He had a blog, a LinkedIn profile, a Twitter account, a Google Plus account and a Facebook page. All no longer exist. He also had several email addresses, all of which have been deactivated. Several photos pertaining to be him were used on these profiles.
In its apology, the Chronicle asserted that Ibn Sosibo had recruited various Twitter and Facebook friends to pretend to be well-connected Qataris, commenting on his articles and suggesting a well-established career as a policy strategist and businessman.
He also said that the columnist’s name had been added to the “Jaber bin Muhammed Al Thani” branch of the Royal family on Wikipedia. It remained there as of 3pm on Tuesday, Jan. 7.
Despite Ibn Sosibo’s wide-reaching online presence, Qatar resident Lisa Bseiso said she had begun to find the columnist suspicious after chatting with him online. Speaking to Doha News, she said:
“He told me he was the illegitimate son of a prominent Qatari and an African princess. He said he’d only come to Qatar recently. He sent me a photo of him, and it showed him sitting next to a bottle of whisky. Given his image as a conservative Islamic man, this seemed very odd.
He (also) claimed he worked for the Public and Research Authority in Qatar, and the Qatar Intelligence Authority. Neither exist, as far as I know. He told me he was helping people who wanted to come to Qatar.”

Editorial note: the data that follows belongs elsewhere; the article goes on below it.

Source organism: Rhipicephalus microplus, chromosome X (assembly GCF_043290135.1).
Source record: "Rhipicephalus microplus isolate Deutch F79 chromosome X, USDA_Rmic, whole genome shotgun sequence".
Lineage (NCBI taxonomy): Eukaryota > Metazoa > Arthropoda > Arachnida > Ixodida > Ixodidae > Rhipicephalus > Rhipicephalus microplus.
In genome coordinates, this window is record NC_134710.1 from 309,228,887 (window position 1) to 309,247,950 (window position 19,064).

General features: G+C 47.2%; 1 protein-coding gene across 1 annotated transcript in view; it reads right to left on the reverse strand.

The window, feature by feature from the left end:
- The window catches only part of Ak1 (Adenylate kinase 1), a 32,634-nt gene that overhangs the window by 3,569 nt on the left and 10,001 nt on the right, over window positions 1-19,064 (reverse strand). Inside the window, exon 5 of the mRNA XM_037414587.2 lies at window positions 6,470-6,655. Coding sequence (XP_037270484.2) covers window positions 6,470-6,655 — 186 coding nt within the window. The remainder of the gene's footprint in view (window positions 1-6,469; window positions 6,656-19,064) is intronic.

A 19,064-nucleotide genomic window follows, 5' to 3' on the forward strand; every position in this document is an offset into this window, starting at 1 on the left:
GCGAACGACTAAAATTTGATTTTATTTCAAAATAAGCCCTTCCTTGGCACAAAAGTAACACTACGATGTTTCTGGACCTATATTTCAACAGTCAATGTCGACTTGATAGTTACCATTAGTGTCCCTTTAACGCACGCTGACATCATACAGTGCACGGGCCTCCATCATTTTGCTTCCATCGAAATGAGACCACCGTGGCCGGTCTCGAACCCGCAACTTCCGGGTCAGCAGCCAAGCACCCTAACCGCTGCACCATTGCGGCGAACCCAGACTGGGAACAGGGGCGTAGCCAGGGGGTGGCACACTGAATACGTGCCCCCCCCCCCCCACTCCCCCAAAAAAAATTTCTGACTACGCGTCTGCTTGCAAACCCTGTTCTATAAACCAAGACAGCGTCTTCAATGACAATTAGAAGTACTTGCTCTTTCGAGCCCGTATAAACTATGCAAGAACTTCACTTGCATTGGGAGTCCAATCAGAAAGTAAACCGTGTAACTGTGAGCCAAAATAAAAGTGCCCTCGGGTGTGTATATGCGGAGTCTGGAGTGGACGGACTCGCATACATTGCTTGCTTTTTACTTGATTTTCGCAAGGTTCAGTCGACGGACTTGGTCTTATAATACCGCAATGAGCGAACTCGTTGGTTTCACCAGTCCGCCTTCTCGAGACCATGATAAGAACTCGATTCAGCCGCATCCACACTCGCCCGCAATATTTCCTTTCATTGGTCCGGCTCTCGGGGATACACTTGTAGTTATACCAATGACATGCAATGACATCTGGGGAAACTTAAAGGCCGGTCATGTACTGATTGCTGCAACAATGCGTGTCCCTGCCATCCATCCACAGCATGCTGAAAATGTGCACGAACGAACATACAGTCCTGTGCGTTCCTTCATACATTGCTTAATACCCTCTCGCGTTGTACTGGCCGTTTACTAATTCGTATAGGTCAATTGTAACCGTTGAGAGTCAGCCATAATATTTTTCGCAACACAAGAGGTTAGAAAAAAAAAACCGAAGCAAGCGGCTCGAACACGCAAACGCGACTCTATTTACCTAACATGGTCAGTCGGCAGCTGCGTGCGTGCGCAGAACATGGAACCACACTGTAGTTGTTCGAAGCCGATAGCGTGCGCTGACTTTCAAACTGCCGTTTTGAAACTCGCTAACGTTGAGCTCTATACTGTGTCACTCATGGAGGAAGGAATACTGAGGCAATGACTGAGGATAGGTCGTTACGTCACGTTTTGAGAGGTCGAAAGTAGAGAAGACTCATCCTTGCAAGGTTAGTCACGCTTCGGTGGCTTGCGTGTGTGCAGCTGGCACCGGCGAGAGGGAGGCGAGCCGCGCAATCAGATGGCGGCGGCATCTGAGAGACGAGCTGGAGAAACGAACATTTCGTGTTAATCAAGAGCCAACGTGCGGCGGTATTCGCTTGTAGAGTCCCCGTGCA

UAE-based blogger Diego Lopez also spoke of his online encounter with Ibn Sosibo after he published a post reacting to one of the columnist’s articles. He said he researched the writer’s identity in detail before writing about him:
“His profile, even if extremely rare, seemed to be real, including his poems and pictures of the Qatari desert and sentiment on Facebook, and his detailed profile in LinkedIn,” Lopez said.
“But it is true that there were few red flags. He was also looking actively at his mentions on the net. My blog is not too known and he still managed to find my post just a few hours after I wrote it, and commented on it, from a computer in Durban, South Africa. His comment was rather informal: “Hi Diego. good take I must say. please tell me how do you know about my age? and oh yes my mother is an African black as Abedi pele.””
Ibn Sosibo’s online contacts were shocked last Friday, Jan. 3, when a woman claiming to be his sister announced his death on his Facebook page:
“It is with deepest regret and sorrow to state that Jassim bin Ahmed bin Nasser Al Thani (Ibn Sosibo Al Thani) passed away last ight after a long illness. Innaa lilaahi wa inna ilayhi raaji’oon. He will be buried in Al Rayan, state of Qatar, this morning. His unexpected death has shattered us all and we ask for your prayers. Thank you. Aisha bint Ahmed bin Nasser Al Thani.”
Despite the Chronicle’s statement, and Ibn Sosibo’s online disappearance, the columnist still has some fans. Among them: Spaniard Inma Serrano, who published a publicly shared obituary on her Facebook page on Friday.
In it, she said: “You were a super good man, brave heart, bright mind & generous soul. My sincere condolences to your family…I really loved Jassim a lot.”
Serrano has not responded to a request for comment.